By this point in 2020, we are all exceptionally aware of what political activism looks like. Between social media posts, handmade posters, and physical artwork, the political climate of 2020 has become an enormous ground for artists who use their art to express their beliefs. Current events have provided the subject, audience, and often material/presentation ideas for many artists. 

The New York Times Style Magazine released an article in 2017 titled “Protest Art in the Era of Trump” which discusses a number of artists including Betty Tompkins and popular PAC, For Freedoms, founded by Hanks Willis Thomas and Eric Gottesman. 

Tompkins is known for her minimalist acrylic canvas paintings that display a simple word or phrase that has been submitted by the public to her personal mailing list. The topic of these 1,000 paintings is women. The reason I bring this to attention now is because Betty Tompkins focuses on the functionality of her art, and its top function is to protest gender inequality. And, although these works were created in the very early 2000s, the fact that they are still relevant reveals the need for further current protest. 

Additionally, the For Freedoms political action committee asked artists to create political advertisements, however, Thomas had his own idea that required a bit of explaining to the public viewer. He created a billboard that said “Make America Great Again” on a background image of “unarmed protestors… facing off against Alabama state troopers” on March 7, 1965. Contrary to the popular belief that this was in agreement with the right-wing, conservative people who were “empathizing” with the state troopers, Thomas explains that he is highlighting the idea that peaceful, unarmed protestors are the people who have the power to make our country great.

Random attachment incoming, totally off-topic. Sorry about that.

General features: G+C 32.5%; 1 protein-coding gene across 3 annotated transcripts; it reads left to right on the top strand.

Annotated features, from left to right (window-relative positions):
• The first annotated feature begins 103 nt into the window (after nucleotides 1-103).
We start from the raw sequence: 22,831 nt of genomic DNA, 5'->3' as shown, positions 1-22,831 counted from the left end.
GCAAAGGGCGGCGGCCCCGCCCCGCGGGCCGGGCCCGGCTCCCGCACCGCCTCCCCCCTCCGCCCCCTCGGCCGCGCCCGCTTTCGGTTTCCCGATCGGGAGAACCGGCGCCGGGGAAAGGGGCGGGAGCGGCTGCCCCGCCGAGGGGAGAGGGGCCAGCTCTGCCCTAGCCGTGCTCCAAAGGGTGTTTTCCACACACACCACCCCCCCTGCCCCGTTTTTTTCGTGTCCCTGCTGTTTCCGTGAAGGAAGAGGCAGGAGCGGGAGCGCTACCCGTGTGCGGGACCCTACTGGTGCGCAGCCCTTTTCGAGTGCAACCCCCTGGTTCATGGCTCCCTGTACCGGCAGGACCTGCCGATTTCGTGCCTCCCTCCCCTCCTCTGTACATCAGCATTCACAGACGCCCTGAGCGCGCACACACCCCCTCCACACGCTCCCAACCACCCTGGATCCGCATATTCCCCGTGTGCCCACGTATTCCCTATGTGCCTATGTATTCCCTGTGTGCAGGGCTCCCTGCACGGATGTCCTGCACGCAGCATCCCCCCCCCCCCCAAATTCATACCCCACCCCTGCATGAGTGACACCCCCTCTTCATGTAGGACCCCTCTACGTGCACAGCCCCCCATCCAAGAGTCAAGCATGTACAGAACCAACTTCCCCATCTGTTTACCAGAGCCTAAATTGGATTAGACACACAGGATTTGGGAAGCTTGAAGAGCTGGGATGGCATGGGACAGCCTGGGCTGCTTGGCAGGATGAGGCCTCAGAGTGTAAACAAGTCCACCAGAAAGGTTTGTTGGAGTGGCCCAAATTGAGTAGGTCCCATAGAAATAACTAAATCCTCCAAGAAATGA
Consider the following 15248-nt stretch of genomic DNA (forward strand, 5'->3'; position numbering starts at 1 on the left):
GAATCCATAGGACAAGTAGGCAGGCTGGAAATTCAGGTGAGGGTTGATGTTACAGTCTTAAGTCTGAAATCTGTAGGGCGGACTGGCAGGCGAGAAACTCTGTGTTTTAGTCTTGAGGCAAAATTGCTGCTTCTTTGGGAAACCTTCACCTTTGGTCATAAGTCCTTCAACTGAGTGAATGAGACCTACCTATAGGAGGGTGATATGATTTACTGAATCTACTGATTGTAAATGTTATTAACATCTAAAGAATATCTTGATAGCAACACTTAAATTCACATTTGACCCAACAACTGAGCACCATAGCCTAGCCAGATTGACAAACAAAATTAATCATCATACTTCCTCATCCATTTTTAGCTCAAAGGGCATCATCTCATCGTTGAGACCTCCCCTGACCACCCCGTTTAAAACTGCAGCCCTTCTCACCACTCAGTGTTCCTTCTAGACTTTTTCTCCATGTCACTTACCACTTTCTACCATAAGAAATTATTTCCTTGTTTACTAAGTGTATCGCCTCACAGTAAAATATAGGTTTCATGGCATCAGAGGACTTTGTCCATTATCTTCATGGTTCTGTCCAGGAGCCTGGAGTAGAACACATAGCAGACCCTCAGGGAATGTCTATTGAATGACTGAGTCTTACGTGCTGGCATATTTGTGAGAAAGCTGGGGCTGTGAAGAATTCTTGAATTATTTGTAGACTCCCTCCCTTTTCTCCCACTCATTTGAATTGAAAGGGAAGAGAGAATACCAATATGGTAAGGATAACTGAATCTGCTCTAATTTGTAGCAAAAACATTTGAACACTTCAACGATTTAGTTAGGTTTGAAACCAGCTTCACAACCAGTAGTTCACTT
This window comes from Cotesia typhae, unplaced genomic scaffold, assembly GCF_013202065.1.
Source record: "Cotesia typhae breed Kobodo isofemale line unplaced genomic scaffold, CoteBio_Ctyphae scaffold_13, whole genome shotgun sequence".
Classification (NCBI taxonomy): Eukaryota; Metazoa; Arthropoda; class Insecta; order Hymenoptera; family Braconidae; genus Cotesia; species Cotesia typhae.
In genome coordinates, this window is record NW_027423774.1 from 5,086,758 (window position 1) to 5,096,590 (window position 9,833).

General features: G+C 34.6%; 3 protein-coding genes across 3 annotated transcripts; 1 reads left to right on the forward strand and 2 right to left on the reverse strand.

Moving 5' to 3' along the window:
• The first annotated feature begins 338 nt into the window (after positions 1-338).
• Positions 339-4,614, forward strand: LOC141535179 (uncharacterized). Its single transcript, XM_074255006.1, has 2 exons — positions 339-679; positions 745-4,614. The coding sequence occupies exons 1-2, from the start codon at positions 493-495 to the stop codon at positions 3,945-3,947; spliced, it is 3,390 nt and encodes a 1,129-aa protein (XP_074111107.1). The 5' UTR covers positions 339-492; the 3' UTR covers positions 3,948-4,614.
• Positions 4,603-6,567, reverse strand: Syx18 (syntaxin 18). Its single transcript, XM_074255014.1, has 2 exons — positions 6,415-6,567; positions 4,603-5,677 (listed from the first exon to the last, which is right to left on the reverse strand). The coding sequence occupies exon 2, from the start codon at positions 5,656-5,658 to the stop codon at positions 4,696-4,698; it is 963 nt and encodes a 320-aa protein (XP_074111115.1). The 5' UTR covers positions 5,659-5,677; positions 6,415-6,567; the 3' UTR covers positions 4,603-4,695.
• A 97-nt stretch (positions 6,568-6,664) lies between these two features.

Gottesman also comments that protestors do the work that should be awarded with the recognition that police are unfairly receiving. These two artists had come together to reveal the injustice that they see, and they used their artistic platform to grab the attention of the viewer, but then juxtapose the immediate assumptions made about their work with the actual meaning. This tactic mocks the connotation of “Make America Great Again” by spinning it in the complete opposite direction and by allowing their art to catch the eye of people who may decide to completely ignore artwork or statements that too quickly disagree with their personal opinions. By exploring the idea of open-mindedness, Thomas and Gottesman successfully utilize their art to protest in a way that is all too relevant years later.


Photo Credit: Wyatt Gallery

Written by

Grace Wakeling

Grace Wakeling, junior, loves spending time with her friends and family. She is the Managing Editor for The OLu MUSE, and she enjoys writing very much. Her other interests include reading, drawing, and eating ice cream. Also, her favorite book is The Perks of being a Wallflower by Stephen Chbosky.